Fair Work Ombudsman Natalie James has slammed Australian pizza retailer Pizza Hut for a “lack of any meaningful response or commitment” regarding a number of its franchisees being found to be underpaying staff.
“Based on the response so far, I am not confident Pizza Hut head office is taking our concerns about non-compliance within its network seriously,” James said in a statement.
“Given the seriousness and potential impact of non-compliance in the Pizza Hut franchise, I am disappointed that we have not seen any concrete action from Pizza Hut head office.
“My agency will continue to target non-compliance in the Pizza Hut network, however our strong preference is to work with head office to prevent these instances from occurring in the first place.”
The comments come after a Pizza Hut franchisee in Newcastle was found to have underpaid 24 staff a total of $19,762, with the store operator telling the Fair Work Ombudsman he had received no training on workplace laws from Pizza Hut head office.
Chief executive of Pizza Hut Australia Lisa Ransom has rejected the suggestion Pizza Hut has not been cooperative in addressing the concerns.
“We have met with Fair Work on several occasions and requested further information on any breaches or activity they may have identified in this 2015 audit, but are yet to receive anything of this nature from them,” she told Fairfax.
Boxing Day trading in NSW here to stay
New South Wales businesses will continue to get another day to trade each year as the government has committed to sticking with Boxing Day trading after a two-year trial, reports news.com.au.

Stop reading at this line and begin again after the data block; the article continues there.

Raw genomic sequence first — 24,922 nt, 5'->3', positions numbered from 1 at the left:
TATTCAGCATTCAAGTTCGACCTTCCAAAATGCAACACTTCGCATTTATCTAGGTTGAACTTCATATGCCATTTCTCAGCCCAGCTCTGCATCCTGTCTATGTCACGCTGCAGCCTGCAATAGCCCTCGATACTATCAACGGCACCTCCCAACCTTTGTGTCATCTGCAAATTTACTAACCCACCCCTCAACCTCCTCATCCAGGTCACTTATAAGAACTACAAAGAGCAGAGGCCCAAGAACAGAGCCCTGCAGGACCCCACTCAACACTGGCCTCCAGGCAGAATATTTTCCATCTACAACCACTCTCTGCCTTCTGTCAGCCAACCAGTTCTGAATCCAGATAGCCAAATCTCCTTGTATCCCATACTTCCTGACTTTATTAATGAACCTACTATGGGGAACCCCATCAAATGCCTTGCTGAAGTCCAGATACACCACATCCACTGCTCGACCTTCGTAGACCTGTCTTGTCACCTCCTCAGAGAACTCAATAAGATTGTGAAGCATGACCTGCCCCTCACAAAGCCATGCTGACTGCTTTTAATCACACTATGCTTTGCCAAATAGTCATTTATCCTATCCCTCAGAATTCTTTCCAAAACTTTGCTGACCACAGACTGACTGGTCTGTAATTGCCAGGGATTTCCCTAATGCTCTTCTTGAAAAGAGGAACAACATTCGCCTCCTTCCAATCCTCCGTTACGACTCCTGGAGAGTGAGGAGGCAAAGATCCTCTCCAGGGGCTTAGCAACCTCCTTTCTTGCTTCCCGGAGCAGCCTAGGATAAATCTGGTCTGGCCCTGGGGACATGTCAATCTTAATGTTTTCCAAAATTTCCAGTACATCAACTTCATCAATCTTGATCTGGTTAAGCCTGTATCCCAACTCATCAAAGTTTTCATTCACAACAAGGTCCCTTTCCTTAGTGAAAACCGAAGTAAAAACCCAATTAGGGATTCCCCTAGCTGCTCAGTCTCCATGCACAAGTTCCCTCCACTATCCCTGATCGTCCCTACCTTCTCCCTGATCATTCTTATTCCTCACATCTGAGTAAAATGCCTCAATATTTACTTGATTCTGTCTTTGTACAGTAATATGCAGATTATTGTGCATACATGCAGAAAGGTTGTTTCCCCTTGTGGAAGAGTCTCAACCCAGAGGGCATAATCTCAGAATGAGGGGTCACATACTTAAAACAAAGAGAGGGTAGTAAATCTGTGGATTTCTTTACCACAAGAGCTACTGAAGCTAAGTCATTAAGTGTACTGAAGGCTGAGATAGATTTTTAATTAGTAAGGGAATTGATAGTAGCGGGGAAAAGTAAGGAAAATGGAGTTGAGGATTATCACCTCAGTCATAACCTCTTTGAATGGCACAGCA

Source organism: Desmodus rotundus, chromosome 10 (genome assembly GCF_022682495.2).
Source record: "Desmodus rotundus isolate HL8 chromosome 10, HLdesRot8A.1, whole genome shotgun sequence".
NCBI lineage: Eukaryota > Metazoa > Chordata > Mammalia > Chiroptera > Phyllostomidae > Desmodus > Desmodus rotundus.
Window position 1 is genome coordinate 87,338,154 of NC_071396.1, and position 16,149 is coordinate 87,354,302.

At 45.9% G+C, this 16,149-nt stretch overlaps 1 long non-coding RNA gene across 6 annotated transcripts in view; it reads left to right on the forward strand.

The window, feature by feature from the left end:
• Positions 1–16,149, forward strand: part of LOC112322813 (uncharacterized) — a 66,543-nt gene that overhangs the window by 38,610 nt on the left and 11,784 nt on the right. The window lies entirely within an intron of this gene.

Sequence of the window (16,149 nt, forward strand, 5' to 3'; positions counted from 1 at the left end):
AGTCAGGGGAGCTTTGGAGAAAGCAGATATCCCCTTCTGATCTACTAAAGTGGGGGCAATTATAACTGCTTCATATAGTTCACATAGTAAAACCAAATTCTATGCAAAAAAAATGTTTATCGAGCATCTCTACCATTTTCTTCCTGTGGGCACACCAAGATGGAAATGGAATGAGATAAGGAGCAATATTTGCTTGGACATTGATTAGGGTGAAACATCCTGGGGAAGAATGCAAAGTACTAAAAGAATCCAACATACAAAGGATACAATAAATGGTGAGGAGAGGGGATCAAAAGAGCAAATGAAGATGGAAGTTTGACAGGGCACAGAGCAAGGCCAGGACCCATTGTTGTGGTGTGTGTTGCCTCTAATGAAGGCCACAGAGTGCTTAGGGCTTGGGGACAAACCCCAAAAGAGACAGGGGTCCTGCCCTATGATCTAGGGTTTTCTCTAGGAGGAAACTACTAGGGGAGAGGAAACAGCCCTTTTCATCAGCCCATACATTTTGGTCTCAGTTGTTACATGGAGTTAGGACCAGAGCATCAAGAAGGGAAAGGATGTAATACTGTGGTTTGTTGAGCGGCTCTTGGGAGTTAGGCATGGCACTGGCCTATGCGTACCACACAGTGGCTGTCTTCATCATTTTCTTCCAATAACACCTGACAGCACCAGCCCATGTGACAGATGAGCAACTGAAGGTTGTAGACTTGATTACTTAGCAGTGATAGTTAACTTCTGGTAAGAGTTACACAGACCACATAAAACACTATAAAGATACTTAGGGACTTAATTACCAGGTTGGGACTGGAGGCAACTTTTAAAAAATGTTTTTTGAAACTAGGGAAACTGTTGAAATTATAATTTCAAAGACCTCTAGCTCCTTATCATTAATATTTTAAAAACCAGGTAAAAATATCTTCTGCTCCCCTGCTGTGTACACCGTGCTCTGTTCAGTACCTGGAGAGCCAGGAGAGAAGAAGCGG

“Until we introduced these reforms in 2015, the people of Western Sydney, Wollongong, Newcastle and many parts of regional NSW had to miss out on getting a Boxing Day bargain close to home, while people closer to the CBD had that opportunity — that situation was simply unfair,” Treasurer Dominic Perrottet said in a statement.
“After a two-year trial and a comprehensive review, we now know there is clear support for giving all retailers the option of opening their doors on one of the biggest trading days of the year, provided staff are given a free choice as to whether they will work or not.”
Uber investors sue ex-chief executive Travis Kalanick
Investors in ridesharing giant Uber, Benchmark Capital, are suing former chief executive Travis Kalanick reports Reuters, aiming to force Kalanick off the board and remove his ability to further fill three board seats.
The lawsuit accuses Kalanick of scheming to retain power at the company even after he resigned in June this year.
“Kalanick’s overarching objective is to pack Uber’s Board with loyal allies in an effort to insulate his prior conduct from scrutiny and clear the path for his eventual return as CEO—all to the detriment of Uber’s stockholders, employees, driver-partners, and customers,” the lawsuit reads.
Benchmark Capital controls 13% of Uber and has 20% of voting power on the board.
A spokesperson for Kalanick said in a statement, “The lawsuit is completely without merit and riddled with lies and false allegations”.
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